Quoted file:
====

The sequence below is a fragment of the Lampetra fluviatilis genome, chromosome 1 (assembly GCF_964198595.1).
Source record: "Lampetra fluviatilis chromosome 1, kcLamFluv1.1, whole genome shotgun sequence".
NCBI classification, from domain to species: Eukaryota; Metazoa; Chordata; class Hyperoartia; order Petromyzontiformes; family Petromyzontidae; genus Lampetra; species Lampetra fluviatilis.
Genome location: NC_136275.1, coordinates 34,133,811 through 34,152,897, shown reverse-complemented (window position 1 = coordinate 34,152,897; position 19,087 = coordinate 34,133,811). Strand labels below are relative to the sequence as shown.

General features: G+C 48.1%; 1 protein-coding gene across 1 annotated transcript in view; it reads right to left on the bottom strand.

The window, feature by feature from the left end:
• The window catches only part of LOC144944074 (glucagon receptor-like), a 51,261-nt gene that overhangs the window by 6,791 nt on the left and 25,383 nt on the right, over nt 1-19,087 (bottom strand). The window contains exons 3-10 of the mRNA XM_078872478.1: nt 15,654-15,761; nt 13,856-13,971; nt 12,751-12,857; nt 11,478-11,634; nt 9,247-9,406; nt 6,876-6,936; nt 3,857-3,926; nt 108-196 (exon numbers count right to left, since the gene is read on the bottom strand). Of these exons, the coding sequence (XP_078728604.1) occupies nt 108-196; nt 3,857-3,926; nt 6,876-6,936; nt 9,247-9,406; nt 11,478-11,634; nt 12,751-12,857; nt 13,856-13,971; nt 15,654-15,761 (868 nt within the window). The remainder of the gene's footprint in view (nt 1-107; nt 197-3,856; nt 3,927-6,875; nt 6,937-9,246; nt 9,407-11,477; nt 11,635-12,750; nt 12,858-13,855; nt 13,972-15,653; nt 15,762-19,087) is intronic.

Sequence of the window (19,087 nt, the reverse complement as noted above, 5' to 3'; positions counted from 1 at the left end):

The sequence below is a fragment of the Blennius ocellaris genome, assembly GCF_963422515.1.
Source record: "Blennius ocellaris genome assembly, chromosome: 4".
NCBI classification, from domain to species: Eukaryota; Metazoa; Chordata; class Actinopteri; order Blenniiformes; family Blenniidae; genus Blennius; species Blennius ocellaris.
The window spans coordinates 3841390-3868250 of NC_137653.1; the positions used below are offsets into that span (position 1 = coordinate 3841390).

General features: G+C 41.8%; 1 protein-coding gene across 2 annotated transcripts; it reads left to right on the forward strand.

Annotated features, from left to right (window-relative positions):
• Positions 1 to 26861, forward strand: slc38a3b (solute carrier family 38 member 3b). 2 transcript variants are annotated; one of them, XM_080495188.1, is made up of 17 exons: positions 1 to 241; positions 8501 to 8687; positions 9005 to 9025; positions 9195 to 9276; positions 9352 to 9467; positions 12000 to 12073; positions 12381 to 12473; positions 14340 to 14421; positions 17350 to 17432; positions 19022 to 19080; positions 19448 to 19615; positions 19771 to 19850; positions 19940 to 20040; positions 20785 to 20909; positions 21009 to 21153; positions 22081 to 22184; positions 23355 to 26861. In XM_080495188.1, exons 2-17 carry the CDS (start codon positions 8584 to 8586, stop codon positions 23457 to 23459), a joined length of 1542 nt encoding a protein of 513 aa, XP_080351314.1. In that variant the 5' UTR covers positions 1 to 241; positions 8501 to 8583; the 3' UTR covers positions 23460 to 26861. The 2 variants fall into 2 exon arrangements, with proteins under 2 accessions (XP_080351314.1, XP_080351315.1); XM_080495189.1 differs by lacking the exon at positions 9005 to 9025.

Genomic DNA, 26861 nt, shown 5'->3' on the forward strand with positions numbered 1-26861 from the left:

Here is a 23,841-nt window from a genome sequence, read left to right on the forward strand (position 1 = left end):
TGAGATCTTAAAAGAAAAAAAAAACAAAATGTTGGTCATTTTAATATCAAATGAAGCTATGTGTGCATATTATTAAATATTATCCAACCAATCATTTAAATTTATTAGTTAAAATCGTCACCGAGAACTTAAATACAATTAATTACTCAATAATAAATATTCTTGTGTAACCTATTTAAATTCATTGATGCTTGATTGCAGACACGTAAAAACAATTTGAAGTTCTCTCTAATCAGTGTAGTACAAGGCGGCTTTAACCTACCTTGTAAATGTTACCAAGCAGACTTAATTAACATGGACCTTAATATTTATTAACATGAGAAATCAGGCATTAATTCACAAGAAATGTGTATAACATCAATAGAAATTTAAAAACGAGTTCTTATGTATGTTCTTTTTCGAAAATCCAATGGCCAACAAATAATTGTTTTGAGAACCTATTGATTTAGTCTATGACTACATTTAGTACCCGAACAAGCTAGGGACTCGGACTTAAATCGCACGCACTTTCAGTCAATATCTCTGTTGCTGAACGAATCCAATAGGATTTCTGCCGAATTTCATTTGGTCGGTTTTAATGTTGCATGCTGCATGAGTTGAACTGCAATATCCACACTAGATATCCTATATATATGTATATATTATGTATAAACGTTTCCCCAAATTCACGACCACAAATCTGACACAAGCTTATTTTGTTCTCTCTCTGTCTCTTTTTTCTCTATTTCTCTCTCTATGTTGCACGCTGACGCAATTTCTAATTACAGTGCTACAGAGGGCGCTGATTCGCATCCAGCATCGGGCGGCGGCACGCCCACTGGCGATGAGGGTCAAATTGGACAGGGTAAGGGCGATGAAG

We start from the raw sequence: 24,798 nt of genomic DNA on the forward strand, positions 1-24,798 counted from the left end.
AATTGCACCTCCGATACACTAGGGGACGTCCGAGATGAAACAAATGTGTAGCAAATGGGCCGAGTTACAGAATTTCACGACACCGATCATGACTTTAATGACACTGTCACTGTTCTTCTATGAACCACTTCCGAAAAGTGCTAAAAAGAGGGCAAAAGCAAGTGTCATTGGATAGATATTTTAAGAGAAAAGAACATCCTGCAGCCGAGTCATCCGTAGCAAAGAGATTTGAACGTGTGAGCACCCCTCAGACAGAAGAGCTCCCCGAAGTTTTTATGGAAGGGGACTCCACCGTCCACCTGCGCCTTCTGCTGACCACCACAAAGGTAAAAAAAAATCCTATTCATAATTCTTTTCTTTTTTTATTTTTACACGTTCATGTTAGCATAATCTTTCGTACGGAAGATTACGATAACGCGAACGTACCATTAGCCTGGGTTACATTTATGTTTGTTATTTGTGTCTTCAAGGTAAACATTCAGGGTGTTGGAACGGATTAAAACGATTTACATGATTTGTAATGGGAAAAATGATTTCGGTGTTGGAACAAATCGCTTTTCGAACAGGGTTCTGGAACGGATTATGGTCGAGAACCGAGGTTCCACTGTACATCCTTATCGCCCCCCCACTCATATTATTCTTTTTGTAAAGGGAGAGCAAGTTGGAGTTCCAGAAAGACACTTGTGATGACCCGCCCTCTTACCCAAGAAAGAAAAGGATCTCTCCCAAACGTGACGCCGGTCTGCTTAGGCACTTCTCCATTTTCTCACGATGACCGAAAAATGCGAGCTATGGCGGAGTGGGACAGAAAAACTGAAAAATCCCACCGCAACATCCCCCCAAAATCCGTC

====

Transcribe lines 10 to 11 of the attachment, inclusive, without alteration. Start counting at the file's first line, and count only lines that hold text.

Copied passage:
Source record: "Blennius ocellaris genome assembly, chromosome: 4".
NCBI classification, from domain to species: Eukaryota; Metazoa; Chordata; class Actinopteri; order Blenniiformes; family Blenniidae; genus Blennius; species Blennius ocellaris.